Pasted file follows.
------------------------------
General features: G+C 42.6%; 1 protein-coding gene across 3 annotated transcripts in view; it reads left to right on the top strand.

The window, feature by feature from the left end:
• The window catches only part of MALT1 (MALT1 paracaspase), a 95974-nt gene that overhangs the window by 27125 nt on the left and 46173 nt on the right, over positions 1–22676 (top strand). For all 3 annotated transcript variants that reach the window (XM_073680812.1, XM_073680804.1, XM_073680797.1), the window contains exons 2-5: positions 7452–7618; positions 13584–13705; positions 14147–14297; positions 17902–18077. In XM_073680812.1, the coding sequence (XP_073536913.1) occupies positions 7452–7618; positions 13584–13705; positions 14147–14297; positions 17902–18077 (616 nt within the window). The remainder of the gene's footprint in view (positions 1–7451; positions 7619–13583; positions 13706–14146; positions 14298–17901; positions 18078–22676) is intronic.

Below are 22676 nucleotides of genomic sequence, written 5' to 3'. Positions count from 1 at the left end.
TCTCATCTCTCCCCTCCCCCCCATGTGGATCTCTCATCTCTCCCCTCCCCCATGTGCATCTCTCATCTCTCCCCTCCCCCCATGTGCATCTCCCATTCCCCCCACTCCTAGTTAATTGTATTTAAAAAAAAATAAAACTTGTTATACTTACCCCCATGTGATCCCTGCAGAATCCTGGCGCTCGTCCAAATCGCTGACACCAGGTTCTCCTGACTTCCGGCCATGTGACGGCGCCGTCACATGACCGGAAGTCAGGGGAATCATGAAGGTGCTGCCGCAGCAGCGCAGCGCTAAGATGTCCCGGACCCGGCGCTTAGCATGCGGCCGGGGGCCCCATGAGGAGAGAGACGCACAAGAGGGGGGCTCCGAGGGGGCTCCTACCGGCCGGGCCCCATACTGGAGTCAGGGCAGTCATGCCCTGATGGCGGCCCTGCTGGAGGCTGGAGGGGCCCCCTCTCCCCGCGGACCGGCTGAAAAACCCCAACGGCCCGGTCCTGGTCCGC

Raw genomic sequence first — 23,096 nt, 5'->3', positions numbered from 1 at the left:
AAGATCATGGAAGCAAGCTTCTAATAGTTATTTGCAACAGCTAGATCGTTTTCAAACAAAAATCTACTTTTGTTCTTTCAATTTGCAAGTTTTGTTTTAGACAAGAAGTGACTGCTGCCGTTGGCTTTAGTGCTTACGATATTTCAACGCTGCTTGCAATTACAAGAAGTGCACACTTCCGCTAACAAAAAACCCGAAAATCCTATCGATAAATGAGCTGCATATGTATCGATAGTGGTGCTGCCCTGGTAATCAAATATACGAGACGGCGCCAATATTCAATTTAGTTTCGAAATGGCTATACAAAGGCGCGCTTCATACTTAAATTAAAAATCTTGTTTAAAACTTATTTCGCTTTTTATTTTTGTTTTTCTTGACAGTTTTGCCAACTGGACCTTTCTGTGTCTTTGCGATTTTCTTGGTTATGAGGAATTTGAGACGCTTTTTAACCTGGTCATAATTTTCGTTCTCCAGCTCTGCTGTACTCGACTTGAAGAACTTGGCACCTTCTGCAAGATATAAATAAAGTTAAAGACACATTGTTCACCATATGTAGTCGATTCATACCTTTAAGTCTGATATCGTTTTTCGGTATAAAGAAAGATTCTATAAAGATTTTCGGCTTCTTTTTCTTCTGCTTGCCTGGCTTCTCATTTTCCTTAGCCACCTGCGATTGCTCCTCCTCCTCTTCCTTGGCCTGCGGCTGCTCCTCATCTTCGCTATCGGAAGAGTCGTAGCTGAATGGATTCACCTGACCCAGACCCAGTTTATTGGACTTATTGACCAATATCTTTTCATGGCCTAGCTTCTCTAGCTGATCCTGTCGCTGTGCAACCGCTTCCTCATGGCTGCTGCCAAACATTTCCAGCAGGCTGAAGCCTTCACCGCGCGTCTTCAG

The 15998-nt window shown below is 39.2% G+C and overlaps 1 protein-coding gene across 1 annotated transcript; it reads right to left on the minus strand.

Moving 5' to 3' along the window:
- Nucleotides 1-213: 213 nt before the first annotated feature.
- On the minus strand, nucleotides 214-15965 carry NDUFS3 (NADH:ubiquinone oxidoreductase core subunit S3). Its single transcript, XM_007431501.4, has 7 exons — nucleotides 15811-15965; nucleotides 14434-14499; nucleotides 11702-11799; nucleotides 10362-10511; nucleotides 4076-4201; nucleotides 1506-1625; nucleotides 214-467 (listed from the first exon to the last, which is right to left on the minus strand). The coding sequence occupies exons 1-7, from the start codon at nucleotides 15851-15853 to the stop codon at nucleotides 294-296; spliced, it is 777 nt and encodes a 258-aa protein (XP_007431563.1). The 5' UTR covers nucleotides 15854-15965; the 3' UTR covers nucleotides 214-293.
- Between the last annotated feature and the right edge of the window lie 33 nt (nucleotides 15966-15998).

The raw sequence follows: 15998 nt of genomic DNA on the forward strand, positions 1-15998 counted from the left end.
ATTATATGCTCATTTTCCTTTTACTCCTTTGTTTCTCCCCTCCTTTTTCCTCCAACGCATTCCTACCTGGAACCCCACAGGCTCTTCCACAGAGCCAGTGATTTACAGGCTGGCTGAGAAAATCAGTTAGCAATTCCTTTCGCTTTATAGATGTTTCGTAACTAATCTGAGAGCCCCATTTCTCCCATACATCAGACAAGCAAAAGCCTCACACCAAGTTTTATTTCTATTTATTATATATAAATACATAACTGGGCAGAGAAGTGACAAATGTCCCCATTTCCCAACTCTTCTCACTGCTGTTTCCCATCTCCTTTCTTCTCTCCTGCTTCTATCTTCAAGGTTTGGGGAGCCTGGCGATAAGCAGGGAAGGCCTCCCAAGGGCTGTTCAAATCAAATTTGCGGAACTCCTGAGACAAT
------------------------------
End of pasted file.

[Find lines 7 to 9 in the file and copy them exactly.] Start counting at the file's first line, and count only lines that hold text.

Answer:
AAGATCATGGAAGCAAGCTTCTAATAGTTATTTGCAACAGCTAGATCGTTTTCAAACAAAAATCTACTTTTGTTCTTTCAATTTGCAAGTTTTGTTTTAGACAAGAAGTGACTGCTGCCGTTGGCTTTAGTGCTTACGATATTTCAACGCTGCTTGCAATTACAAGAAGTGCACACTTCCGCTAACAAAAAACCCGAAAATCCTATCGATAAATGAGCTGCATATGTATCGATAGTGGTGCTGCCCTGGTAATCAAATATACGAGACGGCGCCAATATTCAATTTAGTTTCGAAATGGCTATACAAAGGCGCGCTTCATACTTAAATTAAAAATCTTGTTTAAAACTTATTTCGCTTTTTATTTTTGTTTTTCTTGACAGTTTTGCCAACTGGACCTTTCTGTGTCTTTGCGATTTTCTTGGTTATGAGGAATTTGAGACGCTTTTTAACCTGGTCATAATTTTCGTTCTCCAGCTCTGCTGTACTCGACTTGAAGAACTTGGCACCTTCTGCAAGATATAAATAAAGTTAAAGACACATTGTTCACCATATGTAGTCGATTCATACCTTTAAGTCTGATATCGTTTTTCGGTATAAAGAAAGATTCTATAAAGATTTTCGGCTTCTTTTTCTTCTGCTTGCCTGGCTTCTCATTTTCCTTAGCCACCTGCGATTGCTCCTCCTCCTCTTCCTTGGCCTGCGGCTGCTCCTCATCTTCGCTATCGGAAGAGTCGTAGCTGAATGGATTCACCTGACCCAGACCCAGTTTATTGGACTTATTGACCAATATCTTTTCATGGCCTAGCTTCTCTAGCTGATCCTGTCGCTGTGCAACCGCTTCCTCATGGCTGCTGCCAAACATTTCCAGCAGGCTGAAGCCTTCACCGCGCGTCTTCAG

The 15998-nt window shown below is 39.2% G+C and overlaps 1 protein-coding gene across 1 annotated transcript; it reads right to left on the minus strand.

Moving 5' to 3' along the window: